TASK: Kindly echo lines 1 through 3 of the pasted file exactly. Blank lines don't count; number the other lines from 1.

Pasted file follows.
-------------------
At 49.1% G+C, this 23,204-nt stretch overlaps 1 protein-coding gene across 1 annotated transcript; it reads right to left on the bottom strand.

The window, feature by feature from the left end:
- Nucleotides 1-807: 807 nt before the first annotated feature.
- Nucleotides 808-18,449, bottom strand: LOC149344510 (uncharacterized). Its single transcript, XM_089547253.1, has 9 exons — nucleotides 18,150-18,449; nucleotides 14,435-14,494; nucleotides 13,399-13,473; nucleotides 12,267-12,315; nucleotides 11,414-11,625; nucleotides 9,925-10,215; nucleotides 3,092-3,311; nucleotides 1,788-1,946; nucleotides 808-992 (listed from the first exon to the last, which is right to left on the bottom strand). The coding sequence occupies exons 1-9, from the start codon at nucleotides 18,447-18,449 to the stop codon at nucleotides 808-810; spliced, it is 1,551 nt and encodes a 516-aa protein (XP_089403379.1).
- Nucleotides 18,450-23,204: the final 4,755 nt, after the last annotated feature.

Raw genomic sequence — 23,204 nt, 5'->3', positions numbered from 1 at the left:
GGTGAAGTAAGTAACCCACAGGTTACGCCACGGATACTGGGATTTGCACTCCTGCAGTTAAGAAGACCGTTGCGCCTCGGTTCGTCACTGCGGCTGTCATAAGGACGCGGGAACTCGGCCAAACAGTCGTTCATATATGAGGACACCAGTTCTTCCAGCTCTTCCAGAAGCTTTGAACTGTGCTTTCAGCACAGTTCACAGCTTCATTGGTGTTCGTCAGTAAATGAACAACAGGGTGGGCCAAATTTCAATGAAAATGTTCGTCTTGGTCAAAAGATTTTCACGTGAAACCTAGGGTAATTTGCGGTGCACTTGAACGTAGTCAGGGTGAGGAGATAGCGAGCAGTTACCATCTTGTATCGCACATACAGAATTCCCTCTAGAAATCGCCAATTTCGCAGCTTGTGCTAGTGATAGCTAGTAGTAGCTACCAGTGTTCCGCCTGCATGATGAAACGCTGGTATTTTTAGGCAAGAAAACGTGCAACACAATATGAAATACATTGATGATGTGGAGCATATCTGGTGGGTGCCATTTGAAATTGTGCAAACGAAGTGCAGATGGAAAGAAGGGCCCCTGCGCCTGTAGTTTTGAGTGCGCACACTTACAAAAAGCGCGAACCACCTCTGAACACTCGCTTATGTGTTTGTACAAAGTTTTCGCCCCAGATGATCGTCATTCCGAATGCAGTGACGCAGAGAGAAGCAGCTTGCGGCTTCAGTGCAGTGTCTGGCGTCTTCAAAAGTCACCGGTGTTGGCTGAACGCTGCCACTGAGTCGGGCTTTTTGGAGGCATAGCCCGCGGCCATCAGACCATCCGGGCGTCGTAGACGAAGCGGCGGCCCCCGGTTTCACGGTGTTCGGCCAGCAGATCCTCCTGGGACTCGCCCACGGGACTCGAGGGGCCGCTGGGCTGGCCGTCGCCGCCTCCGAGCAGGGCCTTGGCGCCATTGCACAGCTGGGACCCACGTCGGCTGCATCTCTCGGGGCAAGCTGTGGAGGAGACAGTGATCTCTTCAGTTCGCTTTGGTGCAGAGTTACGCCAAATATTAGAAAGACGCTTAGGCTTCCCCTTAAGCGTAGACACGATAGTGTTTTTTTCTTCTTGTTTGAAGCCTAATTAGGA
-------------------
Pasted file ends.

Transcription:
At 49.1% G+C, this 23,204-nt stretch overlaps 1 protein-coding gene across 1 annotated transcript; it reads right to left on the bottom strand.

The window, feature by feature from the left end:
- Nucleotides 1-807: 807 nt before the first annotated feature.